Heeding the trend, Mosley proposed the mandatory "catch and kill" regulation last spring on northern pike, walleye and smallmouth bass on the Green for the roughly 30 miles it flows from the dam to the Colorado border.
Pike are well known for being a tough fish to catch, but that has not been the case for some Green River anglers recently.
Darren Bowcutt, lead guide for Western Rivers Flyfisher, decided to target the long, toothy predators last week with a fly rod and was rewarded with fun fights, memorable pictures and tasty fish tacos.
"We caught five in two days, missed a couple and saw others," Bowcutt said of the pike excursion he and others set out on late last week. "I hooked one earlier in the week and his teeth clipped the line. We went back with steel leader [the part of the line attached to the lure or fly] and that's how we caught them."
Bowcutt cleaned and then grilled four of the fish, and gave the other one to Mosley. Two of the pike he cleaned had trout in their stomachs, the other two and the one given to the biologist had empty stomachs.
Mosley is not overly concerned that current pike, smallmouth bass and walleye numbers will impact a very healthy brown and rainbow trout population estimated at roughly 20,000 fish per square mile in the upper reaches, but they could if left uncontrolled.
He is also supporting the efforts by his colleagues to control the same species lower on the Green River after it flows back into Utah near Jensen where fish on the Fish & Wildlife Services' Endangered Species list are threatened.
"Removing pike and the other fish is one of our main goals for endangered fish recovery on the Green," said Matt Breen, native aquatics project leader for the Utah DWR.
The razorback sucker, pikeminnow, bonytail chub and humpback chub are all fish found in the Green and listed as endangered. The roundtail chub, flannelmouth sucker and bluehead sucker are fish recognized by Utah as "sensitive species."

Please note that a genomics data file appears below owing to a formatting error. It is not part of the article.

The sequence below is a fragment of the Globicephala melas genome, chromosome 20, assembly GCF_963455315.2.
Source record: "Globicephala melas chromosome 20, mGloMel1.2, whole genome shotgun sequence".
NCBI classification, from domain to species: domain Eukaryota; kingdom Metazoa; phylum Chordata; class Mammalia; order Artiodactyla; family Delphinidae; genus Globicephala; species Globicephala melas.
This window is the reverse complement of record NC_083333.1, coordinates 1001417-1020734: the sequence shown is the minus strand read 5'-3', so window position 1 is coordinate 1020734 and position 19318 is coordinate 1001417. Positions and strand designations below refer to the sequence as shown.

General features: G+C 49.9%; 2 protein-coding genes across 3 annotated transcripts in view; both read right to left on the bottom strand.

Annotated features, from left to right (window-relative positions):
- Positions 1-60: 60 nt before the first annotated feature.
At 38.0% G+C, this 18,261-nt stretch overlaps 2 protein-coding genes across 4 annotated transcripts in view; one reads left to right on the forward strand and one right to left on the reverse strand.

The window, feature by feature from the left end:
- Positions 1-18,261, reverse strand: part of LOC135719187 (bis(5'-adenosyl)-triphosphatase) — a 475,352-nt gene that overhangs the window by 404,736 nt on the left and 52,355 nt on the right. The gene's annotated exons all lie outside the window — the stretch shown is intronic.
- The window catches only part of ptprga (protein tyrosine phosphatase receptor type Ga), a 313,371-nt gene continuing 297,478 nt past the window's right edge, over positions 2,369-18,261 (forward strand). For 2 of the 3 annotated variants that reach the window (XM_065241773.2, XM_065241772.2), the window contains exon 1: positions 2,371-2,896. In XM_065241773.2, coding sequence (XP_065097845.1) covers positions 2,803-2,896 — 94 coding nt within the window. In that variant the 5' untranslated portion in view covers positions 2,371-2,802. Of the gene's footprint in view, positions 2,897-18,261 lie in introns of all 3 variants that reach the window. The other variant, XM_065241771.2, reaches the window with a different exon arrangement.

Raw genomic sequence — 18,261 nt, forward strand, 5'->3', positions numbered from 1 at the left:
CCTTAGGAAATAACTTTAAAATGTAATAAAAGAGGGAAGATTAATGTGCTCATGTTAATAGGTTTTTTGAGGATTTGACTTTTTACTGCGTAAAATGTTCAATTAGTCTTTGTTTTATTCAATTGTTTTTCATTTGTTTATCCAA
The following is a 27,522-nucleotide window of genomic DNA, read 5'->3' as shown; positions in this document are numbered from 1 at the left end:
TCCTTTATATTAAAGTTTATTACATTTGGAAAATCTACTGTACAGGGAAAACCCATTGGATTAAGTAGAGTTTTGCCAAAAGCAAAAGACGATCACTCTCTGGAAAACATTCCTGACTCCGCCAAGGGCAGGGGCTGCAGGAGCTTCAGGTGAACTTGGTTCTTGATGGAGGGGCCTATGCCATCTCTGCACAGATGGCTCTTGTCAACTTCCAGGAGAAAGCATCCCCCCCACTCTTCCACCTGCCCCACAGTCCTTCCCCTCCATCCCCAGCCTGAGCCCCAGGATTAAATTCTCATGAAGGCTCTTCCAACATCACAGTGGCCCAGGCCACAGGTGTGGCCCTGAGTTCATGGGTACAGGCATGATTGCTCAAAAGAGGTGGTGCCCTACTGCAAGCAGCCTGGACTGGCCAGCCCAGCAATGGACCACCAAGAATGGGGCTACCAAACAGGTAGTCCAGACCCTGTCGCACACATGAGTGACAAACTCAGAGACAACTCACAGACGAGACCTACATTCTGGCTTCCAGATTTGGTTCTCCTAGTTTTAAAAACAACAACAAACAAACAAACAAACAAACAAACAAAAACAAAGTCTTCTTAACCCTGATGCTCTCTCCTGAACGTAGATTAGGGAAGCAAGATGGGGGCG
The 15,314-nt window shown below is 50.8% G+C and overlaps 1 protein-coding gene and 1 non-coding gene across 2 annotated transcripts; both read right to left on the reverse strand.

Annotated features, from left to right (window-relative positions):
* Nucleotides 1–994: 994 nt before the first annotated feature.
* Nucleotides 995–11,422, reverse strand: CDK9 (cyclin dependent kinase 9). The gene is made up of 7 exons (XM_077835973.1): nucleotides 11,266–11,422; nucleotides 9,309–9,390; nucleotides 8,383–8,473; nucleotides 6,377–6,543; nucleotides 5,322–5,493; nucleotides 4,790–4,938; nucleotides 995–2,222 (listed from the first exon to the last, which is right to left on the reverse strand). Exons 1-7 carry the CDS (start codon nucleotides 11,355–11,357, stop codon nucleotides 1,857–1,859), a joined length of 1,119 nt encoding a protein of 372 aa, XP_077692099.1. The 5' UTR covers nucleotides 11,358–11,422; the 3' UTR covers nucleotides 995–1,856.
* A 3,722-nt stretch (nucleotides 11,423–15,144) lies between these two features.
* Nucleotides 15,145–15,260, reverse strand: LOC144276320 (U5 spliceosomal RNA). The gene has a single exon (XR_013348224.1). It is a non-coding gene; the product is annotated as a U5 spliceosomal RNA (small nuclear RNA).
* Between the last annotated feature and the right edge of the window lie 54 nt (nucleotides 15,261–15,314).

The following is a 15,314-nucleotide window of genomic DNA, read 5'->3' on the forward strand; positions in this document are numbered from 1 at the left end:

Breen says the massive flows on the Green from Flaming Gorge Dam in 2011 led to a successful pike spawn which, in turn, led to more fish in the upper stretches as the fish sought to expand their range.
Breen and other biologists are working to control pike, walleye and bass populations on the river near Jensen by placing nets and electroshocking in areas where the fish congregate to spawn.
The efforts have been taking place each spring since 2001 with notable results, but it only takes one good reproduction year to turn the tide.
"We removed just under 400 pike, many of them over 30 inches, last year," Breen said. They grow fast and out compete, as well as eat, the fish on the endangered and sensitive species' lists."
Removing the fish by any means is something the biologists say should be done to protect the sportfish of the upper portion of the Green and the native species near Jensen.
The "catch and kill" regulation went into effect on Jan. 1 and it didn't take long for an angler to be the first known to catch a pike in 2013. Unfortunately, he didn't know about the rule and let the 26-inch fish back into the water just below the dam where he caught it.
Fortunately, other anglers heard about the fish and targeted it below the dam. Mosley said the pike was caught last week and removed from the river.